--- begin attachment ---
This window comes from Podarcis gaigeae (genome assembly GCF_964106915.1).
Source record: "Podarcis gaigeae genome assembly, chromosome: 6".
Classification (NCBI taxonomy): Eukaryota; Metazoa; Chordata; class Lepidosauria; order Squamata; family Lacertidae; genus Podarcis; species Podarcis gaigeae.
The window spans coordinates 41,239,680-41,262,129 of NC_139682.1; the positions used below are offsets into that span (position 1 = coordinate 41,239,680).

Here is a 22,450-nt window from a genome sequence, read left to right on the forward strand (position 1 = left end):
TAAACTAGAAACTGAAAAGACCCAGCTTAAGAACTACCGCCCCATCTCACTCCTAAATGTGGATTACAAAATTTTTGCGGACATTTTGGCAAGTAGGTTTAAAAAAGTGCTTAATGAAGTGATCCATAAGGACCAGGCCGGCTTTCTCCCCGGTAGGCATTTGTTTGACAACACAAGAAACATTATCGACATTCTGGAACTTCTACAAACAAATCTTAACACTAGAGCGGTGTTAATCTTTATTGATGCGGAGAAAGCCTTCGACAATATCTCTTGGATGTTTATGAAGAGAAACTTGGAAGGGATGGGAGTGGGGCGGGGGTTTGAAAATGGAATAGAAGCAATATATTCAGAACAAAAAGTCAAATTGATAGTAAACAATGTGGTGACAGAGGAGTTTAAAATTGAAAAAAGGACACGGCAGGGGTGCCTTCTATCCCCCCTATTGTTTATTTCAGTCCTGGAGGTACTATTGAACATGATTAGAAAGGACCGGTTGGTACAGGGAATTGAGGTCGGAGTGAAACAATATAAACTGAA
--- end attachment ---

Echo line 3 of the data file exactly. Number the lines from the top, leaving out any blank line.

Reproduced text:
Classification (NCBI taxonomy): Eukaryota; Metazoa; Chordata; class Lepidosauria; order Squamata; family Lacertidae; genus Podarcis; species Podarcis gaigeae.